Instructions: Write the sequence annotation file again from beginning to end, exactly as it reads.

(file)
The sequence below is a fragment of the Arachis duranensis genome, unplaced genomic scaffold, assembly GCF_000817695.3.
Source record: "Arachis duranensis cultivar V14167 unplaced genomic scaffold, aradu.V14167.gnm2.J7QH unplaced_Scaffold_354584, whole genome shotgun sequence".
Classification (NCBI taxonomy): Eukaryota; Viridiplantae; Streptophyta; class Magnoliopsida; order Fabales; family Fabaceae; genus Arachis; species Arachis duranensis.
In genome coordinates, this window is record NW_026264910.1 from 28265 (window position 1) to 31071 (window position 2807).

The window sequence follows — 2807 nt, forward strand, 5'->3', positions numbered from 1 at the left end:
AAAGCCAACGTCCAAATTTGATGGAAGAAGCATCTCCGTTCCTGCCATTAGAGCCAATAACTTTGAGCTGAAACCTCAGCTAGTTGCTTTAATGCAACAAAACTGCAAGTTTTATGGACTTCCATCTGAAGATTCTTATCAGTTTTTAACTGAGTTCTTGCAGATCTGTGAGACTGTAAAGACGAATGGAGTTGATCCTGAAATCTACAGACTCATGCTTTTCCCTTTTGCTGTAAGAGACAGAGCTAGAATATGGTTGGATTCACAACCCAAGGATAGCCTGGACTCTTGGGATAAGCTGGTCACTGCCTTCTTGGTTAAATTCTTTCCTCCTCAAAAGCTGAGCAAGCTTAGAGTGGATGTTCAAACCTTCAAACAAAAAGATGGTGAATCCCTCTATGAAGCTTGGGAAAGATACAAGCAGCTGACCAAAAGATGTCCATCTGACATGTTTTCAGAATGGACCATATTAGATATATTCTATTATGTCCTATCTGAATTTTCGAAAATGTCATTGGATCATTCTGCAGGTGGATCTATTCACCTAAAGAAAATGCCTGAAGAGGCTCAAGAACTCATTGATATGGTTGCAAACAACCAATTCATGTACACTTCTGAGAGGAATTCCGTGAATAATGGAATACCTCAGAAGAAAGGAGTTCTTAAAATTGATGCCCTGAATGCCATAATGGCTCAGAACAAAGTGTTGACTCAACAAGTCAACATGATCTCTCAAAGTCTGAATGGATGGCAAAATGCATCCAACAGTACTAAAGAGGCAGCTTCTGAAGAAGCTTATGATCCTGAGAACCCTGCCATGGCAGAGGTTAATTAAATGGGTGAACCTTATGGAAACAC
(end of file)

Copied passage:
The sequence below is a fragment of the Arachis duranensis genome, unplaced genomic scaffold, assembly GCF_000817695.3.
Source record: "Arachis duranensis cultivar V14167 unplaced genomic scaffold, aradu.V14167.gnm2.J7QH unplaced_Scaffold_354584, whole genome shotgun sequence".
Classification (NCBI taxonomy): Eukaryota; Viridiplantae; Streptophyta; class Magnoliopsida; order Fabales; family Fabaceae; genus Arachis; species Arachis duranensis.
In genome coordinates, this window is record NW_026264910.1 from 28265 (window position 1) to 31071 (window position 2807).

The window sequence follows — 2807 nt, forward strand, 5'->3', positions numbered from 1 at the left end:
AAAGCCAACGTCCAAATTTGATGGAAGAAGCATCTCCGTTCCTGCCATTAGAGCCAATAACTTTGAGCTGAAACCTCAGCTAGTTGCTTTAATGCAACAAAACTGCAAGTTTTATGGACTTCCATCTGAAGATTCTTATCAGTTTTTAACTGAGTTCTTGCAGATCTGTGAGACTGTAAAGACGAATGGAGTTGATCCTGAAATCTACAGACTCATGCTTTTCCCTTTTGCTGTAAGAGACAGAGCTAGAATATGGTTGGATTCACAACCCAAGGATAGCCTGGACTCTTGGGATAAGCTGGTCACTGCCTTCTTGGTTAAATTCTTTCCTCCTCAAAAGCTGAGCAAGCTTAGAGTGGATGTTCAAACCTTCAAACAAAAAGATGGTGAATCCCTCTATGAAGCTTGGGAAAGATACAAGCAGCTGACCAAAAGATGTCCATCTGACATGTTTTCAGAATGGACCATATTAGATATATTCTATTATGTCCTATCTGAATTTTCGAAAATGTCATTGGATCATTCTGCAGGTGGATCTATTCACCTAAAGAAAATGCCTGAAGAGGCTCAAGAACTCATTGATATGGTTGCAAACAACCAATTCATGTACACTTCTGAGAGGAATTCCGTGAATAATGGAATACCTCAGAAGAAAGGAGTTCTTAAAATTGATGCCCTGAATGCCATAATGGCTCAGAACAAAGTGTTGACTCAACAAGTCAACATGATCTCTCAAAGTCTGAATGGATGGCAAAATGCATCCAACAGTACTAAAGAGGCAGCTTCTGAAGAAGCTTATGATCCTGAGAACCCTGCCATGGCAGAGGTTAATTAAATGGGTGAACCTTATGGAAACAC